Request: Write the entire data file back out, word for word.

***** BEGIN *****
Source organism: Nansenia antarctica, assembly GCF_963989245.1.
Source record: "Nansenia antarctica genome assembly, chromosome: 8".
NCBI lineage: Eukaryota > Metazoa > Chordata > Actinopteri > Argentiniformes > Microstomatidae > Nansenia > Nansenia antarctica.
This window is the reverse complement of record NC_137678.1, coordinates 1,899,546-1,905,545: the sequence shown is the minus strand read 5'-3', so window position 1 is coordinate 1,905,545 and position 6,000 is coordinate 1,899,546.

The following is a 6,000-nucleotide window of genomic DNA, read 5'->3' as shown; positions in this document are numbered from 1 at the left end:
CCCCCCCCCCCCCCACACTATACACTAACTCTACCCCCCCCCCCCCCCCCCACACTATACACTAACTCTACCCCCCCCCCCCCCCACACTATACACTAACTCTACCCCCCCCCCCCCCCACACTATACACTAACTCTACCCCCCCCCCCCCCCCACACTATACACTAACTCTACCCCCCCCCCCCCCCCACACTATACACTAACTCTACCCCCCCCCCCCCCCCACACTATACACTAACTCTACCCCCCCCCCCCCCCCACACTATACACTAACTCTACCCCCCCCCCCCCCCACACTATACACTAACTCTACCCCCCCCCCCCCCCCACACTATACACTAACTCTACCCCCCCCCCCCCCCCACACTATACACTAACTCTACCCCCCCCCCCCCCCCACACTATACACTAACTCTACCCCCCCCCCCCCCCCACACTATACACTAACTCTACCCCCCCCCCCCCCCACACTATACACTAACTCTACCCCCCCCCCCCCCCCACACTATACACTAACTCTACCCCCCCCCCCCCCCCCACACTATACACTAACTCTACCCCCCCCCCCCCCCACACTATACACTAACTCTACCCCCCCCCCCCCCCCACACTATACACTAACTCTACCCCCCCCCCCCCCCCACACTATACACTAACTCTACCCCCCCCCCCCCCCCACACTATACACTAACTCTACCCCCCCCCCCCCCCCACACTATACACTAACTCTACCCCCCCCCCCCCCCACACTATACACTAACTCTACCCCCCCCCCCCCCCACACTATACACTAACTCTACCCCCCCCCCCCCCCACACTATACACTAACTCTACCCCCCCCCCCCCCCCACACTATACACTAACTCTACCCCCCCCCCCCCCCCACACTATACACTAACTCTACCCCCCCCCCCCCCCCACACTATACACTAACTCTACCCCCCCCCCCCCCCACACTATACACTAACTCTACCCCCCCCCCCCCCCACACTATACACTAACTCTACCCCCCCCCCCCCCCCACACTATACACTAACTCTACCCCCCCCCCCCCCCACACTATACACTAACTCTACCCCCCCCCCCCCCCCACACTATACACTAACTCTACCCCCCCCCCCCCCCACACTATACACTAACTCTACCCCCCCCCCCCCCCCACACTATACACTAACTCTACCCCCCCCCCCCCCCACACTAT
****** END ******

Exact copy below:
Source organism: Nansenia antarctica, assembly GCF_963989245.1.
Source record: "Nansenia antarctica genome assembly, chromosome: 8".
NCBI lineage: Eukaryota > Metazoa > Chordata > Actinopteri > Argentiniformes > Microstomatidae > Nansenia > Nansenia antarctica.
This window is the reverse complement of record NC_137678.1, coordinates 1,899,546-1,905,545: the sequence shown is the minus strand read 5'-3', so window position 1 is coordinate 1,905,545 and position 6,000 is coordinate 1,899,546.

The following is a 6,000-nucleotide window of genomic DNA, read 5'->3' as shown; positions in this document are numbered from 1 at the left end:
CCCCCCCCCCCCCCACACTATACACTAACTCTACCCCCCCCCCCCCCCCCCACACTATACACTAACTCTACCCCCCCCCCCCCCCACACTATACACTAACTCTACCCCCCCCCCCCCCCACACTATACACTAACTCTACCCCCCCCCCCCCCCCACACTATACACTAACTCTACCCCCCCCCCCCCCCCACACTATACACTAACTCTACCCCCCCCCCCCCCCCACACTATACACTAACTCTACCCCCCCCCCCCCCCCACACTATACACTAACTCTACCCCCCCCCCCCCCCACACTATACACTAACTCTACCCCCCCCCCCCCCCCACACTATACACTAACTCTACCCCCCCCCCCCCCCCACACTATACACTAACTCTACCCCCCCCCCCCCCCCACACTATACACTAACTCTACCCCCCCCCCCCCCCCACACTATACACTAACTCTACCCCCCCCCCCCCCCACACTATACACTAACTCTACCCCCCCCCCCCCCCCACACTATACACTAACTCTACCCCCCCCCCCCCCCCCACACTATACACTAACTCTACCCCCCCCCCCCCCCACACTATACACTAACTCTACCCCCCCCCCCCCCCCACACTATACACTAACTCTACCCCCCCCCCCCCCCCACACTATACACTAACTCTACCCCCCCCCCCCCCCCACACTATACACTAACTCTACCCCCCCCCCCCCCCCACACTATACACTAACTCTACCCCCCCCCCCCCCCACACTATACACTAACTCTACCCCCCCCCCCCCCCACACTATACACTAACTCTACCCCCCCCCCCCCCCACACTATACACTAACTCTACCCCCCCCCCCCCCCCACACTATACACTAACTCTACCCCCCCCCCCCCCCCACACTATACACTAACTCTACCCCCCCCCCCCCCCCACACTATACACTAACTCTACCCCCCCCCCCCCCCACACTATACACTAACTCTACCCCCCCCCCCCCCCACACTATACACTAACTCTACCCCCCCCCCCCCCCCACACTATACACTAACTCTACCCCCCCCCCCCCCCACACTATACACTAACTCTACCCCCCCCCCCCCCCCACACTATACACTAACTCTACCCCCCCCCCCCCCCACACTATACACTAACTCTACCCCCCCCCCCCCCCCACACTATACACTAACTCTACCCCCCCCCCCCCCCACACTAT